After decades of shedding fish hatcheries, Maine’s Department of Inland Fisheries and Wildlife may be bringing one back to life.
The department recently stocked the old Dead River Hatchery, northeast of Kingfield, with brook trout, after accepting an offer from the property owner, Poland Spring, to utilize the facility.
Poland Spring purchased the property for its water supply and has maintained all the buildings, including the hatchery and two houses.
The department is getting the hatchery for free and has filled the 10 round covered tanks with brook trout that were not scheduled for stocking this spring. These fish will be stocked in the fall, as fall yearlings, for fall open water and winter ice anglers. The tanks will be filled with brook trout fry this winter.
Tom Brennan, Poland Spring’s senior natural resource manager, told me that the company is very pleased that DIF&W will utilize the hatchery, and he hopes it is a long-term relationship.
While Poland Spring wants to maintain its property ownership for the water supply, “Our expectation is not to make the hatchery a revenue generator for us. If the department can use and maintain the facility, we’d be happy,” said Brennan.
This partnership is only possible because the Maine Legislature appropriated $200,000 of General Fund tax money for DIF&W’s hatcheries in this year’s legislative session. The money is available on a one-time basis in the new fiscal year that began on July 1, 2012. And the department has decided to focus the funds on increasing the number of stocked brook trout.
Todd Langevin, DIF&W’s hatcheries director, told me he’s also considering purchasing fish from private hatcheries to utilize these new funds. Without the promise that this money will become part of the division’s budget in the next biennium, Todd is limited in the ways he can spend it, including a short time frame.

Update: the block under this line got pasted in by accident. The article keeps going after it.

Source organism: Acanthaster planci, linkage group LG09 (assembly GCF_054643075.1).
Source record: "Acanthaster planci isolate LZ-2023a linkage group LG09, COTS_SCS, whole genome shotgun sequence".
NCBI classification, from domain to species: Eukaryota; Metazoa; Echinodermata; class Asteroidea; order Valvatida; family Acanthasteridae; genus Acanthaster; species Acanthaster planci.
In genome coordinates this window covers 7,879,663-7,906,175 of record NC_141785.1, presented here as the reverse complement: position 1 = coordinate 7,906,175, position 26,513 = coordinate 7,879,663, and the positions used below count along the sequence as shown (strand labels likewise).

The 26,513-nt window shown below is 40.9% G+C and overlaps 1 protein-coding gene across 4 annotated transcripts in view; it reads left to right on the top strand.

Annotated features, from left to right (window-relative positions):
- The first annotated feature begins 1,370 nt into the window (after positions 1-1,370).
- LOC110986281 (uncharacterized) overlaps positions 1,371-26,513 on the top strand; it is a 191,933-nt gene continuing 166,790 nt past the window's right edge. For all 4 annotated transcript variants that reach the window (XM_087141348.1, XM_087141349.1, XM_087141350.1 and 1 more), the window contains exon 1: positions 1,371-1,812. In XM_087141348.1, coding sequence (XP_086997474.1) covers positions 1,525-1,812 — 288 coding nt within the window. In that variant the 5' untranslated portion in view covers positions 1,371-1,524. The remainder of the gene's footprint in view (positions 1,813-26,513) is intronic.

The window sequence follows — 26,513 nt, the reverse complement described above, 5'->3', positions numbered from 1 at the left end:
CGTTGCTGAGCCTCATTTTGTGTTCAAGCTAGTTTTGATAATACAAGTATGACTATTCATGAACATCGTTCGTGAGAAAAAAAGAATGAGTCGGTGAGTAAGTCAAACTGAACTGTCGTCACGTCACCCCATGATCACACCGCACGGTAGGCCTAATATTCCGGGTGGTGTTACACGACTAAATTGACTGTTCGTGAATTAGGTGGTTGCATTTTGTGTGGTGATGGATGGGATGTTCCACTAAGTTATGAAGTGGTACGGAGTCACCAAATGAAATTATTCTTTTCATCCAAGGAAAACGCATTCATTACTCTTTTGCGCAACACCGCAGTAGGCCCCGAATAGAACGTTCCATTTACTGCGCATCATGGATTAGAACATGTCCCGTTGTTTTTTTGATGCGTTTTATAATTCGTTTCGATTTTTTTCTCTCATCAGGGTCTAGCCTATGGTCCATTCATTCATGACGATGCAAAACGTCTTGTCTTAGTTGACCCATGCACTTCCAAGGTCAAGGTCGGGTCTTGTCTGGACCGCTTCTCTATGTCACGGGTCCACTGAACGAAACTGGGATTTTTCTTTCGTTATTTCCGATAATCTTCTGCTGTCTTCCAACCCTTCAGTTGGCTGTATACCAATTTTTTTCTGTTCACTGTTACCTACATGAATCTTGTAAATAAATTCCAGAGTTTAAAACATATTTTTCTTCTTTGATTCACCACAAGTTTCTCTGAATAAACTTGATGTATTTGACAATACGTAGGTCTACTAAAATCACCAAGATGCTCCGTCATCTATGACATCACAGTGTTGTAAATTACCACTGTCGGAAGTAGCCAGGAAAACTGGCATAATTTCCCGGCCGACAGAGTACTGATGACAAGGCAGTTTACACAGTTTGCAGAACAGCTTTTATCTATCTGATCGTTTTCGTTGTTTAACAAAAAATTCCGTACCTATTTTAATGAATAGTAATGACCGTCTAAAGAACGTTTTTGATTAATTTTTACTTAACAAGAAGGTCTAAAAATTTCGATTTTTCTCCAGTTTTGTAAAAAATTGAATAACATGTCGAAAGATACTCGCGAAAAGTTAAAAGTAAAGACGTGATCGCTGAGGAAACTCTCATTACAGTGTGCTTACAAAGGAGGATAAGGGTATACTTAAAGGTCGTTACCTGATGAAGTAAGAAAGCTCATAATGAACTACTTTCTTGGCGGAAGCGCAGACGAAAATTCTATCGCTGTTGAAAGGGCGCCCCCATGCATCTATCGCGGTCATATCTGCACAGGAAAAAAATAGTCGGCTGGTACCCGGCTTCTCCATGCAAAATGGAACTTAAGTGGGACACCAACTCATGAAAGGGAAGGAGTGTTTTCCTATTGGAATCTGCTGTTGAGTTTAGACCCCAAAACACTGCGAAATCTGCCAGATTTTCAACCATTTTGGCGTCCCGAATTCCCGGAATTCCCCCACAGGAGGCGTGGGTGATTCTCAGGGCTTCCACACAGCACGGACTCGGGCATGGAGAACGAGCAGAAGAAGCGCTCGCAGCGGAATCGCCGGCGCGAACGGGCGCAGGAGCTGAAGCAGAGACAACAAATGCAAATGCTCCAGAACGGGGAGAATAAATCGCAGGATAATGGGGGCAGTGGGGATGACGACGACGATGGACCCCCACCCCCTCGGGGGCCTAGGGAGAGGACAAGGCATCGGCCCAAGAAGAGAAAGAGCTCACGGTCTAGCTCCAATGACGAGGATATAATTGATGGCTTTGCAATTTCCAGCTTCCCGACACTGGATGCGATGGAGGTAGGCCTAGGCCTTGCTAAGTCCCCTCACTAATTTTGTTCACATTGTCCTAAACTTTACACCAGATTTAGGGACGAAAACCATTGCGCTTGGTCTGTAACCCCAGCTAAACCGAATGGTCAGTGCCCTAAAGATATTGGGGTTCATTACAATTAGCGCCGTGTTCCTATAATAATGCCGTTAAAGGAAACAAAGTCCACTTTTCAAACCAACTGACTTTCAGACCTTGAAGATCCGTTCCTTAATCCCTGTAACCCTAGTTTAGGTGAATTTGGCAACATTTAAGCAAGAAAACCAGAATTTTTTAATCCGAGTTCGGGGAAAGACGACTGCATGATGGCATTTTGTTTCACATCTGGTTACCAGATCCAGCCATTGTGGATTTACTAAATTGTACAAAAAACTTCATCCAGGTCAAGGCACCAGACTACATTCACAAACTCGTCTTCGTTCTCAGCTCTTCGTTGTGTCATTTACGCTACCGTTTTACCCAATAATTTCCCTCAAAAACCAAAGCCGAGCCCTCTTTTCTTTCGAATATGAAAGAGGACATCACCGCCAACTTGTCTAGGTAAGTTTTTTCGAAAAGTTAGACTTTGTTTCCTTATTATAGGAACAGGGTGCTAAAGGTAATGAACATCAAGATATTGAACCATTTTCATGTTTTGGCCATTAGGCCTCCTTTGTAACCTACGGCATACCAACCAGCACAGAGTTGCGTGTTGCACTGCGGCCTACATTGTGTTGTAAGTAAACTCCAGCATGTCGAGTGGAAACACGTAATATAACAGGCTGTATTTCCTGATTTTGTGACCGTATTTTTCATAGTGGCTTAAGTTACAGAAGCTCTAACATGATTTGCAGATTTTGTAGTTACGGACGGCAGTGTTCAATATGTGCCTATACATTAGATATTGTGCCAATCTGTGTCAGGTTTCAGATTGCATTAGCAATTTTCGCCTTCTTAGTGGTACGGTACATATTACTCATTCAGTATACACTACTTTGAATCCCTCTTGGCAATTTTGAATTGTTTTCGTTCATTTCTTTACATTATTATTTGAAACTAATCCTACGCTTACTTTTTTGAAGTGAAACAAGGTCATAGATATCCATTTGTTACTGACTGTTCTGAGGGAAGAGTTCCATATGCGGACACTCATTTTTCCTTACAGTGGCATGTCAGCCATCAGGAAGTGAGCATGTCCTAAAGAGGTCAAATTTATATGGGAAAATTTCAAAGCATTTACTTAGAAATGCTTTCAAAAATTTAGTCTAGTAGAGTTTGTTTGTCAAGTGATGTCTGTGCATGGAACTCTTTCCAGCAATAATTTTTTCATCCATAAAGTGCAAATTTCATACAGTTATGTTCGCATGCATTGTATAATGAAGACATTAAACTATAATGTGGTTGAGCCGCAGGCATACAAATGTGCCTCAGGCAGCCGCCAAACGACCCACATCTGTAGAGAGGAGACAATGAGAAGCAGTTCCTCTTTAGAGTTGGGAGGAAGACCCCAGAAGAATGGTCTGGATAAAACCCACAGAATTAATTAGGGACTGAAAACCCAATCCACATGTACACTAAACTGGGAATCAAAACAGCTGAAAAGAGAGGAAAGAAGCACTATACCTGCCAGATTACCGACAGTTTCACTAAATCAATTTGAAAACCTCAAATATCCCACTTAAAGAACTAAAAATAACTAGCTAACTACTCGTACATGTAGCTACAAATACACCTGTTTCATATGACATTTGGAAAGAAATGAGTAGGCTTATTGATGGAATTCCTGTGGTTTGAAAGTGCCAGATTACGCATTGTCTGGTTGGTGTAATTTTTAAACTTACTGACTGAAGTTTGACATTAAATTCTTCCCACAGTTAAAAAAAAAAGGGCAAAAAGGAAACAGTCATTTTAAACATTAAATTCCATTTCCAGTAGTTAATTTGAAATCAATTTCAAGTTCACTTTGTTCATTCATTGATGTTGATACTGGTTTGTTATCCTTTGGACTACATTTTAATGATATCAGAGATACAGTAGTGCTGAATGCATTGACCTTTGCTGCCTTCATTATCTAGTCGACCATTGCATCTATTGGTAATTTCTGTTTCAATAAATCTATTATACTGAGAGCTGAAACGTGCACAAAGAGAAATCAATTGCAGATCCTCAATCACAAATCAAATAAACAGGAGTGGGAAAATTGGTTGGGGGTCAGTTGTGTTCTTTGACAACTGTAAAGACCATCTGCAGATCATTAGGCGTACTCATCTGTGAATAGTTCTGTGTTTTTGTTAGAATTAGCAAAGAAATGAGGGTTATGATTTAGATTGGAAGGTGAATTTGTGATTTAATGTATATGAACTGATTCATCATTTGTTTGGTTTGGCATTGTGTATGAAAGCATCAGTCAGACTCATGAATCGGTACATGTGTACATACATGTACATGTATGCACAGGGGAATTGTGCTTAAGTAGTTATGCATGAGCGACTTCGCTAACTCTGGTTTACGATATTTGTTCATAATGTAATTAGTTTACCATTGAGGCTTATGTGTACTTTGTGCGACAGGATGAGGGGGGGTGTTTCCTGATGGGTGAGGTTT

Brennan took David Trahan, SAM’s executive director, and I to the hatchery last fall for a tour, and we were both impressed. Dave came home and got right to work, scheduling a meeting with Commissioner Chandler Woodcock and others at DIF&W to discuss the potential use of the Dead River hatchery. He also worked hard to win the $200,000 appropriation for the agency’s hatchery system.
I was especially impressed with the huge brook trout and rainbow trout that still reside at the hatchery. On the tour, I kind of wished I’d brought my fishing rod along. Langevin said those fish are still there and there’s been no determination of what to do with them. I suggested stocking some of them in Hopkins Pond behind my house.
Chris Pray lives at and maintains the facility for Poland Spring and also serves as keeper of the NextEra-owned dam. DIF&W has contracted with Pray to take care of the hatchery fish. Once a week Langevin also sends someone from the department’s nearby Emden hatchery up to Dead River to check on things and help Pray.
Langevin, clearly elated by this new development, noted that DIF&W “has done more with less for so long, it’s pretty amazing the poundage and quality of fish we’re producing.”
The facts that the Dead River hatchery has a discharge permit and that Poland Spring will allow the department to continue to use the facility for free, will probably make it possible for this new partnership to continue in the future.
Trahan intends to make sure that happens.
“We excited not just about this current situation, but also by the potential at this site,” he said, adding that he’ll be working at the Legislature next session to secure permanent funding for the Dead River hatchery.
Trahan wants some of these extra fish to go to expansion of the Hooked on Fishing Program for children, and perhaps to new special fall fishing events for youngsters.
As a member of the 1999 Hatchery Commission that recommended quadrupling the pounds of fish stocked in Maine waters, I am aware of how far short of that goal we stand today. The first article I published on the issue, titled “Maine Hatcheries – Time For Change,” presented a history of the issue, including real production numbers compared to what the Hatchery Commission recommended, along with my own recommendations for the future. You can read this in the archives of this blog; go right to the end of the archive to find it.
The commission recommended that DIF&W increase salmonid production from 260,000 to 865,000 pounds per year by 2012. We’re about 500,000 pounds short of that goal, having reached 2012 without making the investments necessary to achieve it.
So we should be especially grateful to Poland Spring for this new initiative, while we hope that this partnership between Poland Spring and DIF&W is just the beginning of a new era of bringing an expanded fishery and fishing economy to Maine.
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